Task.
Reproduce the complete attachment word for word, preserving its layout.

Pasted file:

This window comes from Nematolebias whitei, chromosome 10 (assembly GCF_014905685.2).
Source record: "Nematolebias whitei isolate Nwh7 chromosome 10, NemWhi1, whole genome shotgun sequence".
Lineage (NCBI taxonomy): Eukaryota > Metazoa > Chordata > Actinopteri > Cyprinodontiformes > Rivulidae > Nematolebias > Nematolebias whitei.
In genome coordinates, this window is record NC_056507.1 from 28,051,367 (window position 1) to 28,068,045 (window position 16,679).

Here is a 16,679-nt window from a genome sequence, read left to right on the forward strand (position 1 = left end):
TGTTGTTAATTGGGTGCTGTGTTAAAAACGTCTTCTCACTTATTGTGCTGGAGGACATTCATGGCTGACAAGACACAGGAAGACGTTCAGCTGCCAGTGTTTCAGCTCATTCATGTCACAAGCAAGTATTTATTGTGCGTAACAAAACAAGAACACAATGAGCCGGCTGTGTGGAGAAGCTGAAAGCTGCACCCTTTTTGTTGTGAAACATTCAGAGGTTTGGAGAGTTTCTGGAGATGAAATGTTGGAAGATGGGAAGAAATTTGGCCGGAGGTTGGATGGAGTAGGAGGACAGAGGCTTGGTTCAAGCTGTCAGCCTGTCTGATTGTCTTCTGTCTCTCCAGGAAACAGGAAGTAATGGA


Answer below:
This window comes from Nematolebias whitei, chromosome 10 (assembly GCF_014905685.2).
Source record: "Nematolebias whitei isolate Nwh7 chromosome 10, NemWhi1, whole genome shotgun sequence".
Lineage (NCBI taxonomy): Eukaryota > Metazoa > Chordata > Actinopteri > Cyprinodontiformes > Rivulidae > Nematolebias > Nematolebias whitei.
In genome coordinates, this window is record NC_056507.1 from 28,051,367 (window position 1) to 28,068,045 (window position 16,679).

Here is a 16,679-nt window from a genome sequence, read left to right on the forward strand (position 1 = left end):
TGTTGTTAATTGGGTGCTGTGTTAAAAACGTCTTCTCACTTATTGTGCTGGAGGACATTCATGGCTGACAAGACACAGGAAGACGTTCAGCTGCCAGTGTTTCAGCTCATTCATGTCACAAGCAAGTATTTATTGTGCGTAACAAAACAAGAACACAATGAGCCGGCTGTGTGGAGAAGCTGAAAGCTGCACCCTTTTTGTTGTGAAACATTCAGAGGTTTGGAGAGTTTCTGGAGATGAAATGTTGGAAGATGGGAAGAAATTTGGCCGGAGGTTGGATGGAGTAGGAGGACAGAGGCTTGGTTCAAGCTGTCAGCCTGTCTGATTGTCTTCTGTCTCTCCAGGAAACAGGAAGTAATGGA